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How To Build Muscle Like A Pro

By Nick Tumminello Octomber 22nd, 2020 | Image Source: T- Nation

While training principles are universal, training programs must be individualized. Why? Because when they’re suited for the individual (you) they’re safer, more effective, and sustainable. They’re designed to fit your needs.

Great programming involves factoring in elements that’ll increase the likelihood that you’ll stick to it by blending universal training principles with your individual preferences. To accomplish the most with your training, you’ll need to use those universal principles in a way that’s sustainable and enjoyable in the long run. Best of both worlds.

Nail down the right training plan by asking yourself these seven questions:

1 – How often do you want to lift each week? And on average, how often have you been lifting each week?

As I said in The Most Effective Muscle-Building Strategies, the best type of training split is determined by how many days per week you’re training.

However, how many days per week you want to train and how many days per week you actually DO train are two different things. That’s why the second part of this question is so important, especially for those who are excited to start a new training program.

A 2006 study found that participants greatly overestimated the amount of times they would actually go to the gym. Although they expected to go an average of ten times per month, the average monthly attendance over was lower than five visits. So, many people end up going to gym about half as often as they expect.

Now, this study was focused on wasted membership fees, but the results are more about general human psychology and behavior when it comes to making time to exercise. And it all comes down to individual overconfidence.

According to the authors of the paper, “Overestimation of future self control or of future efficiency is at the root of all findings. These findings are also consistent with findings on consumer behavior in the credit card industry and employee choice of 401(k) plans.” (1)

Here’s What to Do With Your Answer

The best predictor of future behavior is past behavior. However, overconfidence leads many of us to consistently ignore this reality and overestimate how often we’ll make time to exercise.

It’s possibilities vs. probabilities. This overestimation of our future self control or of future efficiency causes us to confuse what we hope we’ll (possibly) do with what we (probably) will do. Many have expectations based on wishful thinking instead of their previous behavior.

If you average going to the gym once per week and all of a sudden make it a goal to start going three to four times per week, it’s very likely you’ll revert back to your normal behavior. You’ll feel like a failure because you didn’t meet your expectations.

But you simply used the wrong strategy. So, be more realistic about your goals. Take an honest look at your past training-frequency behavior and create a realistic goal based upon that.

You may want to train four times per week, but if you’ve only been managing to do it once per week, it’s smarter to making it a goal to train twice per week. Every month or so, add a day.

That’s what gradual behavior changes – changes that are much more likely to become habits – is all about.

2 – What are your injuries and limitations?

Exercises are general, but exercisers are individual.

Sure, everyone basically does some type of pushing, pulling, lower-body exercises, and core exercises. There’s absolutely nothing individual about that aspect of exercise programming.

However, a great deal of what’s individualized about training is what exercises you don’t do based on your physical framework, current ability, and injury profile. So what causes you pain and what do you need to avoid?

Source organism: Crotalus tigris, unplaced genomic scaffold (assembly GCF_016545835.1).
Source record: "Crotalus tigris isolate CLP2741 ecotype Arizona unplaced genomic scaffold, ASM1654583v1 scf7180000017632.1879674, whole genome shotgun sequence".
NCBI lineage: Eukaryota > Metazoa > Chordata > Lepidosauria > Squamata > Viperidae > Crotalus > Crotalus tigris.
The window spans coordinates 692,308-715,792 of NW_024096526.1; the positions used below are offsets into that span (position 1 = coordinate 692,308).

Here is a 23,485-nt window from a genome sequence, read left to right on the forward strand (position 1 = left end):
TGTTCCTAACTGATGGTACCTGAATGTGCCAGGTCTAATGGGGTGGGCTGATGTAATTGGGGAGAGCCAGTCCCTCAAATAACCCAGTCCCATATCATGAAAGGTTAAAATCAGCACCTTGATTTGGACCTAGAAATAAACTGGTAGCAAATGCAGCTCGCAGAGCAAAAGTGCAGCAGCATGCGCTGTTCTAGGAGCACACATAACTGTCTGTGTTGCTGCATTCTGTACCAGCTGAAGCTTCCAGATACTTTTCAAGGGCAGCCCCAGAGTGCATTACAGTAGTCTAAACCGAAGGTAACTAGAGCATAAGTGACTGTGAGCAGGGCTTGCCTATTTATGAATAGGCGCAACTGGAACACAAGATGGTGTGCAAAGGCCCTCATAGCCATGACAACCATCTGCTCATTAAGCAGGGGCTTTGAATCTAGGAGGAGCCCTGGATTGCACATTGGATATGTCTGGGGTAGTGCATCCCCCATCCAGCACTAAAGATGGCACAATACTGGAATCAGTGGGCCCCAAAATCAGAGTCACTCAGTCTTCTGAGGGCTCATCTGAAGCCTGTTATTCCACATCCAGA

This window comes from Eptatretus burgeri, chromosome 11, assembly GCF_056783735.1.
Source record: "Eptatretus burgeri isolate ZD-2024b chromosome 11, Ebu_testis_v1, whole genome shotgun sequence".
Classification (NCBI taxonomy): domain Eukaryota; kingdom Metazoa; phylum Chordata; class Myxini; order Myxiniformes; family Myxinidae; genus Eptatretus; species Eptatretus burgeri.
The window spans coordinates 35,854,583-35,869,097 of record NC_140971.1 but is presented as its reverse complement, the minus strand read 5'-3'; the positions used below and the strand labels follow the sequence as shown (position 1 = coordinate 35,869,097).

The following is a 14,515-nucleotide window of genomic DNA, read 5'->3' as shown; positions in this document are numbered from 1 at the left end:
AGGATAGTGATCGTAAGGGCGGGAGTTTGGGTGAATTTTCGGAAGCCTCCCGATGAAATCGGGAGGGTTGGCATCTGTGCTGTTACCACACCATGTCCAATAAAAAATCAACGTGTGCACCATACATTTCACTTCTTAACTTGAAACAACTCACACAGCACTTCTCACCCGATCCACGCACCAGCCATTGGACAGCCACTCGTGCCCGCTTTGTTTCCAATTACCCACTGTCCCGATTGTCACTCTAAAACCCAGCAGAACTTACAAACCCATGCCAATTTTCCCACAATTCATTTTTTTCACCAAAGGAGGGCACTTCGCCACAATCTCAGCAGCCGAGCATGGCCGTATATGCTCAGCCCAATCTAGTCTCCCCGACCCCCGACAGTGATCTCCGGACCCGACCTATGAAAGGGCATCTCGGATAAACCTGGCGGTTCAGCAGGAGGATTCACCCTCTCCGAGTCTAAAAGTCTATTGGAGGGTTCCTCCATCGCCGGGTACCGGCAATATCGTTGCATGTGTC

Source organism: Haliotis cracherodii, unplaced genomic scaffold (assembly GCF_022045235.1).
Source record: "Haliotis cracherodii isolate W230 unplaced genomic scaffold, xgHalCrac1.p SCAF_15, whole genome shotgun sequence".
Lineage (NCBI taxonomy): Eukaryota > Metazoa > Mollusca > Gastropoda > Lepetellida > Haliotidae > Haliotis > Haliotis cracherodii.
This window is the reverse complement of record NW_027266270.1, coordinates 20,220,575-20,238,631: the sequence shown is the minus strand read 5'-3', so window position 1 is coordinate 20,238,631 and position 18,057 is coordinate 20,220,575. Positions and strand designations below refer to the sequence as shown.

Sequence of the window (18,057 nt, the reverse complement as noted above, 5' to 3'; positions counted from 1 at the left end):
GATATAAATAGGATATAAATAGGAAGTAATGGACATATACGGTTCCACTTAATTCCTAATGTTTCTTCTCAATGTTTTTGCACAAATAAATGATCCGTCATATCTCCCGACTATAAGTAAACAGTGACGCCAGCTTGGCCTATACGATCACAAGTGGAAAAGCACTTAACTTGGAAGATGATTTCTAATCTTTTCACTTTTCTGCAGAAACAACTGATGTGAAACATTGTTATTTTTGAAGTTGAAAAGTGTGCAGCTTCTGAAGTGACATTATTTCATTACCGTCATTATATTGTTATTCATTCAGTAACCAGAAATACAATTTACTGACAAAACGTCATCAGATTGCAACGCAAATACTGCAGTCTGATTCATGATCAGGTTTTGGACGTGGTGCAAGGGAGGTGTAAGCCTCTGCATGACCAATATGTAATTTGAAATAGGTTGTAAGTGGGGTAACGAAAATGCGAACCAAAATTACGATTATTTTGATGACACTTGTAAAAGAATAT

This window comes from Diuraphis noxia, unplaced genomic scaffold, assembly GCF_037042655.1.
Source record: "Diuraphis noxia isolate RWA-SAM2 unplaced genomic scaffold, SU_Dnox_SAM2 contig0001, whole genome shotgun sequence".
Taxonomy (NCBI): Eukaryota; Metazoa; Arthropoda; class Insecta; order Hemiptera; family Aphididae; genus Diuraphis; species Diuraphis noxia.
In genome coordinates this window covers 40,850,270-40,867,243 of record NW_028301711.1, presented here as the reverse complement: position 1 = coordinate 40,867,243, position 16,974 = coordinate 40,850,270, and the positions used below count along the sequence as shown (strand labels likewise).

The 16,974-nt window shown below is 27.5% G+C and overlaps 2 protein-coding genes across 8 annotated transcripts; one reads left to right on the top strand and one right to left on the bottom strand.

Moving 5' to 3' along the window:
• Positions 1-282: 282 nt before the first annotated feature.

Now, we’re not talking about the sensation associated with muscle fatigue. We’re talking about aches and pains that exist outside the gym or flare up when you do certain movements. Such problem areas may simply need time to heal through rest, or they may be injuries: compromised areas of your body that can no longer tolerate the same level of load and do not improve.

Here’s What to Do With Your Answer

If an exercise hurts you – for whatever reason – you’ll need to find a modification or an alternative that doesn’t. Don’t train through pain; train around it. Find exercises that fit you instead of trying to fit yourself to exercises.

So if, say, a certain pulling exercise hurts you, simply experiment with other pulling options in the same category until you find one that you can do without discomfort. When selecting exercises—whether you have limitations or not—use these two simple criteria to make effective choices.

  • Comfort – The movement is pain free, feels natural, and works within your current physiology.
  • Control – You can execute the proper technique and body positioning. For example, when squatting, you display good knee and spinal alignment throughout and use smooth, deliberate movement.

To allow for comfort and control, you may need to modify (shorten) the range of motion or adjust the hand or foot placement to fit your current ability. In some cases, you may just have to avoid certain exercises and use other options.

3 – What’s your training environment?

Where will you be training, and what equipment do you have access to?

This is obvious when you’re training at home with limited equipment and space. However, when training at a big-box gym, we’re also limited by our environment, but in a different way that’s crucial to setting up your workouts.

Many people walk into the gym with a workout that looks great on paper, but falls short when they try to use it. If you’re training at a big gym, you’re essentially renting the equipment and space with a bunch of other people who couldn’t care less about your workouts. So even though you’ve got access to a lot of different types of equipment, your workouts must be set up with that environment in mind.

For instance, circuits involving multiple pieces of equipment are a bad choice because people may be using the equipment you want to use. And taking up a bunch of equipment at once makes you an inconsiderate asshole.

It also means that certain exercise paired-sets are a bad choice due to logistical reasons. Lat pulldowns paired with squats are great if you’re training at a private gym, but they’re a problem in a busy gym.

Here’s What to Do With Your Answer